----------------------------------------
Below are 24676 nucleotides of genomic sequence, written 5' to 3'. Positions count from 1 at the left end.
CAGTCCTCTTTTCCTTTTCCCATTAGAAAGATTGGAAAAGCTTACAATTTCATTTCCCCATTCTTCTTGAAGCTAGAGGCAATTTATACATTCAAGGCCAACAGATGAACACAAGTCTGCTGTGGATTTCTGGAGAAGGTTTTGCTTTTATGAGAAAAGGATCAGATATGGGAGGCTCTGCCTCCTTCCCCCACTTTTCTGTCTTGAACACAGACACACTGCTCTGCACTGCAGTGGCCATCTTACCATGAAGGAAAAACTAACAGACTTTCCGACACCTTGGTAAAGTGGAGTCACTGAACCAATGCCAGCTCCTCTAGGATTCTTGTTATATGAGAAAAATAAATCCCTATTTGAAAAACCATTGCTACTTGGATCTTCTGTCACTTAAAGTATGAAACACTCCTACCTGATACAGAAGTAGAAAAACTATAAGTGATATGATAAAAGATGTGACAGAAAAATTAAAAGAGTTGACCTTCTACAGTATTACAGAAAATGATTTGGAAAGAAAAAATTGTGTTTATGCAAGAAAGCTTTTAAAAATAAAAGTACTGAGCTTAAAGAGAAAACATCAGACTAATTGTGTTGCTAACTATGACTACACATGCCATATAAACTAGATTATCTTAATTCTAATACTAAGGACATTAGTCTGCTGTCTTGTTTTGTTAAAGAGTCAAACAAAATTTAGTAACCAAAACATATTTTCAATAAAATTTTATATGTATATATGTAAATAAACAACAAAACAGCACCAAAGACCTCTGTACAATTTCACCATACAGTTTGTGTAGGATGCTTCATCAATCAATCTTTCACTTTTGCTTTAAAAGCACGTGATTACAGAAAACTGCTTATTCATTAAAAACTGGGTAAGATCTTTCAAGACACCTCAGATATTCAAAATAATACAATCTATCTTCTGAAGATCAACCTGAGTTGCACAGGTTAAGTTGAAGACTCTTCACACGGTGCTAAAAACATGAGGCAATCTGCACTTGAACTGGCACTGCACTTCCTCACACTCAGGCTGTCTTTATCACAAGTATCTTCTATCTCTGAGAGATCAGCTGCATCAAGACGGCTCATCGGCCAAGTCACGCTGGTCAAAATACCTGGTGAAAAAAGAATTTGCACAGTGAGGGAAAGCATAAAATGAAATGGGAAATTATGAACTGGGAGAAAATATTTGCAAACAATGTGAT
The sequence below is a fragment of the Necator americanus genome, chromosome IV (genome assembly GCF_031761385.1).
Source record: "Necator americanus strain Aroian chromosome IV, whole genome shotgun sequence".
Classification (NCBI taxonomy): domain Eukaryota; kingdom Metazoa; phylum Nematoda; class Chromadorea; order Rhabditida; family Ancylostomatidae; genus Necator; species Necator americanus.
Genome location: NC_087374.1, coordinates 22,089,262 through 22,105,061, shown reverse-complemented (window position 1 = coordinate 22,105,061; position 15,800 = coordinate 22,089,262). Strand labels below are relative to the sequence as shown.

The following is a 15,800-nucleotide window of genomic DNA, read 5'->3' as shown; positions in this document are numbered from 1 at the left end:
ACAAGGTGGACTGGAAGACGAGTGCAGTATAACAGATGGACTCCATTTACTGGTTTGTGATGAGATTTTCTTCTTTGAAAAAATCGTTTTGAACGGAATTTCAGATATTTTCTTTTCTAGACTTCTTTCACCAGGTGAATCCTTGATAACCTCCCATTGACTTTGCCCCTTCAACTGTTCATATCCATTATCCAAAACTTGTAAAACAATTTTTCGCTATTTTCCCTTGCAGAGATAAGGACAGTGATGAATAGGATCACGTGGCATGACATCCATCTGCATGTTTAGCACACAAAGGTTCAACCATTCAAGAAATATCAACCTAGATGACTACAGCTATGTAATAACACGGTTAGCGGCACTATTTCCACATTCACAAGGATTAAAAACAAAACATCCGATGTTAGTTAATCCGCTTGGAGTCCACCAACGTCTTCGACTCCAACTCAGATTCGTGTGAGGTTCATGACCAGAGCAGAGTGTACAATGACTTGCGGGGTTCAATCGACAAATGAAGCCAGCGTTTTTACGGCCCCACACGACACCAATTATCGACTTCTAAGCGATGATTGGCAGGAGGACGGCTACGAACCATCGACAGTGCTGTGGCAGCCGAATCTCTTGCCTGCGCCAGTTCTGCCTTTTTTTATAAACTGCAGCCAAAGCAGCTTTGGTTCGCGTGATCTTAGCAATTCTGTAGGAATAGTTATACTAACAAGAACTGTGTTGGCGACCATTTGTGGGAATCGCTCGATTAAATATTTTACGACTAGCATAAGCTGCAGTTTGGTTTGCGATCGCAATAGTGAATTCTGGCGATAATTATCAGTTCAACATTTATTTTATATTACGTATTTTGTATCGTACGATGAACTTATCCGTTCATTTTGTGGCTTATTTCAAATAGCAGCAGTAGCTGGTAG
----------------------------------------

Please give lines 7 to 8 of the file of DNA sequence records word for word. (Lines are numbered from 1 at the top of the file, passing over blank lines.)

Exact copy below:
The following is a 15,800-nucleotide window of genomic DNA, read 5'->3' as shown; positions in this document are numbered from 1 at the left end:
ACAAGGTGGACTGGAAGACGAGTGCAGTATAACAGATGGACTCCATTTACTGGTTTGTGATGAGATTTTCTTCTTTGAAAAAATCGTTTTGAACGGAATTTCAGATATTTTCTTTTCTAGACTTCTTTCACCAGGTGAATCCTTGATAACCTCCCATTGACTTTGCCCCTTCAACTGTTCATATCCATTATCCAAAACTTGTAAAACAATTTTTCGCTATTTTCCCTTGCAGAGATAAGGACAGTGATGAATAGGATCACGTGGCATGACATCCATCTGCATGTTTAGCACACAAAGGTTCAACCATTCAAGAAATATCAACCTAGATGACTACAGCTATGTAATAACACGGTTAGCGGCACTATTTCCACATTCACAAGGATTAAAAACAAAACATCCGATGTTAGTTAATCCGCTTGGAGTCCACCAACGTCTTCGACTCCAACTCAGATTCGTGTGAGGTTCATGACCAGAGCAGAGTGTACAATGACTTGCGGGGTTCAATCGACAAATGAAGCCAGCGTTTTTACGGCCCCACACGACACCAATTATCGACTTCTAAGCGATGATTGGCAGGAGGACGGCTACGAACCATCGACAGTGCTGTGGCAGCCGAATCTCTTGCCTGCGCCAGTTCTGCCTTTTTTTATAAACTGCAGCCAAAGCAGCTTTGGTTCGCGTGATCTTAGCAATTCTGTAGGAATAGTTATACTAACAAGAACTGTGTTGGCGACCATTTGTGGGAATCGCTCGATTAAATATTTTACGACTAGCATAAGCTGCAGTTTGGTTTGCGATCGCAATAGTGAATTCTGGCGATAATTATCAGTTCAACATTTATTTTATATTACGTATTTTGTATCGTACGATGAACTTATCCGTTCATTTTGTGGCTTATTTCAAATAGCAGCAGTAGCTGGTAG